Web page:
The Art of a Catholic School

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Column by Jonathan Nagy

The great Renaissance artist Michelangelo created some of the most beautiful works of art the world has ever seen.  He was famous for painting the Sistine Chapel ceiling, which, if I were asked to do so, my response would have been, “You want me to paint what where?” He was also known for gorgeous sculptures including the Pieta and the David.  Once, when asked about his inspiration in his carvings, he said, “Every block of stone has a statue inside it, and it is the task of the sculptor to discover it.”  When asked how he could have come up with such a beautiful design for his kneeling angel statue, Michelangelo responded, “I saw the angel in the marble and carved until I set him free.”
 
What a powerful thought that is!  Michelangelo saw the potential in the giant rock that was in front of him.  He was not intimidated by the amount of work it would take to ‘free’ the angel in the marble.  He was determined to show everyone else what he knew was inside, and what a gorgeous result it was.
 
The same thought and quote can be applied to our Catholic Schools.  One of the greatest aspects of my job is being able to visit each of the grade schools in the Prince Gallitzin Quadrant several times each year.  Every teacher and principal is doing with his or her students what Michelangelo did with the marble.  They see the potential in front of them in their classrooms and get the most out of each and every child.  Each time I walk into one of our schools, I am awed by what I see happening.  The students are kind, courteous, and deeply committed to their faith.  The classwork which they create is astounding and impressive.  Standing behind each of them are the remarkable adults involved in these schools, including teachers, principals, aides, pastors, and volunteers, who encourage them every step of the way, and are completely dedicated to their vocation.
 
I will always be indebted to our grade schools, because I benefit at the high school level from the solid foundations that my students have received early in life.  My colleagues and I take the baton that was handed to us and continue to foster what has already been instilled in these young people and help set them on the right path for adulthood.
 
Those who can count themselves fortunate to have been involved in a Catholic School know that the Holy Spirit is alive and well. He acts as a guiding hand in assisting these students to grow in spirit, heart, mind, and body, in order to help them become the best possible members of their families, communities, church, and world.  Unfortunately, many have never set foot in a Catholic School.  The doors of our schools are always open to everyone!  In the book of Matthew, the last command that Jesus gave to his apostles was to go forth and teach (28:20).  Our own Father Demetrius Gallitzin made educating the people in the name of Jesus Christ a priority when he arrived in the Allegheny Mountains.  It is up to us to continue both the instruction given to us by the Lord and the mission laid out by Father Gallitzin.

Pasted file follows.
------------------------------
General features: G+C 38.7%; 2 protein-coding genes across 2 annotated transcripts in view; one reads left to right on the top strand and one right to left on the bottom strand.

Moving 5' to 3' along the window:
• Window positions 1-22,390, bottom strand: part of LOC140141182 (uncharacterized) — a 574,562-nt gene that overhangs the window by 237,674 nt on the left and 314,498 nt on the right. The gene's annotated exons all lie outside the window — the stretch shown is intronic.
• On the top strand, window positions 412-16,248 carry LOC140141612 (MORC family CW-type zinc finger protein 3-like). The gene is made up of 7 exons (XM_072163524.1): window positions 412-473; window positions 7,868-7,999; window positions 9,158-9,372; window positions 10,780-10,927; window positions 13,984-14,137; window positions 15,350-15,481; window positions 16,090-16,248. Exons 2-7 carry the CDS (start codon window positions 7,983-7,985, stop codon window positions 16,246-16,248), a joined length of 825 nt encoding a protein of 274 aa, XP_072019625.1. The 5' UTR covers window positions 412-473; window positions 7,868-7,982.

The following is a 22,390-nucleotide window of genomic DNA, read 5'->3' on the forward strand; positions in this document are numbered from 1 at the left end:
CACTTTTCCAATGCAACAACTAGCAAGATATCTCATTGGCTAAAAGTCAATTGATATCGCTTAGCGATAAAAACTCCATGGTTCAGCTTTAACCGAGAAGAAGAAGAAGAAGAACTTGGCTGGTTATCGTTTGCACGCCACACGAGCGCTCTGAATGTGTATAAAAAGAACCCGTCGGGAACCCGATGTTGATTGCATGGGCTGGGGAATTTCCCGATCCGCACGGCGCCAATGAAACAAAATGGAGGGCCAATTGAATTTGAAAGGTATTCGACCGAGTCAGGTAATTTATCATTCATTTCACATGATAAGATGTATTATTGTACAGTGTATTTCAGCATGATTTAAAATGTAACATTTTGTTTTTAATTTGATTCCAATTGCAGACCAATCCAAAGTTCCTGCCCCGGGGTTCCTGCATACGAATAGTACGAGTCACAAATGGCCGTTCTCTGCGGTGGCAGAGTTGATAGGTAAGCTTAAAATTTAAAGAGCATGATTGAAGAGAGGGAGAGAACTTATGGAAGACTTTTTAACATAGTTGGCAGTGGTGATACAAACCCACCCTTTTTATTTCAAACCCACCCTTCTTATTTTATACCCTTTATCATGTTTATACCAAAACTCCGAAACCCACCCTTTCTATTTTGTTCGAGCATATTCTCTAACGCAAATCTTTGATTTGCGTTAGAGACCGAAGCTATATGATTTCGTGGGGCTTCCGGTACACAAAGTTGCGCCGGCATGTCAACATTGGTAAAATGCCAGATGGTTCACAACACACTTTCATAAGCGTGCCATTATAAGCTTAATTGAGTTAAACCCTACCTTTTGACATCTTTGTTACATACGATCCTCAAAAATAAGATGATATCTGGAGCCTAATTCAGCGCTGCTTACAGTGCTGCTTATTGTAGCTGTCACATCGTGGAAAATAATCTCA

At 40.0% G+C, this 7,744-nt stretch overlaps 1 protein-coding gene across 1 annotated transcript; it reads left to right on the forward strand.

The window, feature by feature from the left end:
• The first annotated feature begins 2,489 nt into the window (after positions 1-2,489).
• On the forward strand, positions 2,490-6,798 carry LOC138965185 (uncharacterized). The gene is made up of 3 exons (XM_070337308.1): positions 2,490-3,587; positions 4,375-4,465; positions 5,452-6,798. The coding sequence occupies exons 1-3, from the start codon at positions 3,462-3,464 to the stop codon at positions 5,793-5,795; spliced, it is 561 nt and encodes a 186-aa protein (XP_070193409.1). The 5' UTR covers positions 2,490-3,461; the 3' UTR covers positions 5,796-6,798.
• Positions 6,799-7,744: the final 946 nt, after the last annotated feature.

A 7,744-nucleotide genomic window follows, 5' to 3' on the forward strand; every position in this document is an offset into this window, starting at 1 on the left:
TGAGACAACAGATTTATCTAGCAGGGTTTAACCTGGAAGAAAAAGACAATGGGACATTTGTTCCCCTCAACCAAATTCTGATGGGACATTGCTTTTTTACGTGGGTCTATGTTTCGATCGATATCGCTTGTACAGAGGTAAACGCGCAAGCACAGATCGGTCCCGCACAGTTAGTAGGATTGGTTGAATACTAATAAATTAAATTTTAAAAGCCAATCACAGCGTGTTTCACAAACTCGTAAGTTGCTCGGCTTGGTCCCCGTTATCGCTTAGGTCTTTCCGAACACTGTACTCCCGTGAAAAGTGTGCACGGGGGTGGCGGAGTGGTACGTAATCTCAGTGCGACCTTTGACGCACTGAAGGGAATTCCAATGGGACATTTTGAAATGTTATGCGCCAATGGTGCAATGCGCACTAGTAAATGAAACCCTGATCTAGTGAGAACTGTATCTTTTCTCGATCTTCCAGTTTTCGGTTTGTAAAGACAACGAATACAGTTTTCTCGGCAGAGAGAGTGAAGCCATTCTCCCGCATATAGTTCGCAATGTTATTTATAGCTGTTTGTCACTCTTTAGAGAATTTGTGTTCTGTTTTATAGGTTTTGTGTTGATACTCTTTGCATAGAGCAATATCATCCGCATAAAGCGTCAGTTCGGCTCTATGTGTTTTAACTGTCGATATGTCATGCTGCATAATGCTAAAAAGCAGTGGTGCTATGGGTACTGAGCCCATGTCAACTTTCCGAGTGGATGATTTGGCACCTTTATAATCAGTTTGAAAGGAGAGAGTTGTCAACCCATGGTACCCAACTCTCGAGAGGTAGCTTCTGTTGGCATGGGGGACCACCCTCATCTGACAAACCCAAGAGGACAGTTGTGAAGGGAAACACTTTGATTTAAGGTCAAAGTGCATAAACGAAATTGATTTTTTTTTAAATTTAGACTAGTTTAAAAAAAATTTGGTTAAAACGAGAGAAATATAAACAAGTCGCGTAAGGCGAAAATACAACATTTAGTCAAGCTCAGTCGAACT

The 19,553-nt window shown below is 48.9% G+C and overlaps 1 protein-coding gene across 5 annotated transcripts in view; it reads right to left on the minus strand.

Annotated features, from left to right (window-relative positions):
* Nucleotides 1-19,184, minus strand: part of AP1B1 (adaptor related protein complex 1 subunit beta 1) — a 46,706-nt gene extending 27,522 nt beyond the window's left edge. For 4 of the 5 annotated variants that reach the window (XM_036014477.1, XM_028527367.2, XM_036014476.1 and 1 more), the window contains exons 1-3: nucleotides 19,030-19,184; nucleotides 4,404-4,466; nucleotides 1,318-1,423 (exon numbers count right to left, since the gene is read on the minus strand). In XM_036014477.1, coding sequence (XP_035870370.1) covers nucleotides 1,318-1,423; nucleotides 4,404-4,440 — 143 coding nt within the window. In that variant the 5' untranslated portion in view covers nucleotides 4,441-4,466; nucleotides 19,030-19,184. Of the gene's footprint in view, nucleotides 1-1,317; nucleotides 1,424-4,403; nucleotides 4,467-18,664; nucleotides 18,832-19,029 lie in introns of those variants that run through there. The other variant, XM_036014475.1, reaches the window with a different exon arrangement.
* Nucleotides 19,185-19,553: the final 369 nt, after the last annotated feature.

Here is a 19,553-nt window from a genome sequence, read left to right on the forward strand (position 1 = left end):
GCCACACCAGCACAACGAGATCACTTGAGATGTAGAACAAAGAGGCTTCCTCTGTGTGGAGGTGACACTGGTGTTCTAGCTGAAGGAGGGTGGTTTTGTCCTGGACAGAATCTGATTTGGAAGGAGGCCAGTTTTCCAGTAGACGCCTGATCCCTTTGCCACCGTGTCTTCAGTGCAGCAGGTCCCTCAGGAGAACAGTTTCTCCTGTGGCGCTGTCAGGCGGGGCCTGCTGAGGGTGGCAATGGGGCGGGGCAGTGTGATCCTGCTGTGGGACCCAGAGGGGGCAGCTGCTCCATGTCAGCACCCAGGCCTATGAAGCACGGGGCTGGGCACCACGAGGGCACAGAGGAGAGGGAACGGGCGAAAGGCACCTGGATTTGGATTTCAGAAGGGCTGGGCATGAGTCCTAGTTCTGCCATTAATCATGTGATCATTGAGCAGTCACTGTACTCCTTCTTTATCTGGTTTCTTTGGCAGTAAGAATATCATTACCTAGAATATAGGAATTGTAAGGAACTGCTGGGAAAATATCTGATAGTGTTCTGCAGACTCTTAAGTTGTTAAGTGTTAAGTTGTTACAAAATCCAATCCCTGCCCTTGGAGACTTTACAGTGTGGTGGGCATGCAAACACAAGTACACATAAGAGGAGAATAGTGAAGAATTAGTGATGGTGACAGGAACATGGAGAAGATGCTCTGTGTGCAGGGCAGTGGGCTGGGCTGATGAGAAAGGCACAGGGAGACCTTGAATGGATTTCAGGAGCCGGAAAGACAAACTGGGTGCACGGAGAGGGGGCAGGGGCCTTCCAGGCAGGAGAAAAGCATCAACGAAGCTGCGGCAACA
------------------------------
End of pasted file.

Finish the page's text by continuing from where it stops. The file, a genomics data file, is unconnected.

Students in the schools are also very artistic, much like the aforementioned Michelangelo, in a great many ways. They use their talents to make wonderful music, excel athletically, and discover the wonders of the world in all subject areas.  They possess skills that create beautiful paintings, science projects, writing assignments, and theater productions.  However, the greatest art to come out of our schools are the students themselves.  It is written in the book of Isaiah that, “We are the clay, you are the potter, we are all the work of your hand.” (64:8). The hand of God is at work in our Catholic Schools, molding and shaping each student, through the guidance of their teachers and their own abilities, into beautiful creations.
 
We have all heard the phrase that, “Families that pray together, stay together.”  We are also familiar with the thought that people who grow up being taught how important faith is are more likely to pass it on to future generations.  While we may not be a blood-related family within the schools, we are a family in the eyes of God, and we are not afraid to pray to Him in thanksgiving and petition.  That is what sets us apart from other schools.  Our faith in God is what will allow us to continue fulfilling our mission now and far into the future!
 
During the month of January, we take time out of the year to celebrate our Catholic Schools.  When someone completes a wonderful work of art, the artist is proud and wants to share that masterpiece with others.  We should be doing the same with the works of art that are our Catholic Schools.  We are happy to invite others to join our school families and allow them the opportunity to have their children taught by not only outstanding teachers, but also the greatest teacher, Jesus Christ.  He is present every day in our schools, molding clay into pottery.
 
I am proud to be a product of 13 years of Catholic education.  I am proud to have been teaching in a Catholic school for 15 years.  However, I am most proud of the works of art that I see in our schools every day.  If I could paraphrase Michelangelo’s quote to describe what I see daily, it would be that “I saw a Christian with potential in every child, and I assisted in guiding that child on their journey of faith in Jesus Christ.”  Celebrate the art that is Catholic education!  I know I do!

Jonathan Nagy, M.Ed., is the Director of Admissions and Social Studies teacher at Bishop Carroll Catholic High School in Ebensburg. He is also the Music Director at the Basilica of Saint Michael the Archangel in Loretto.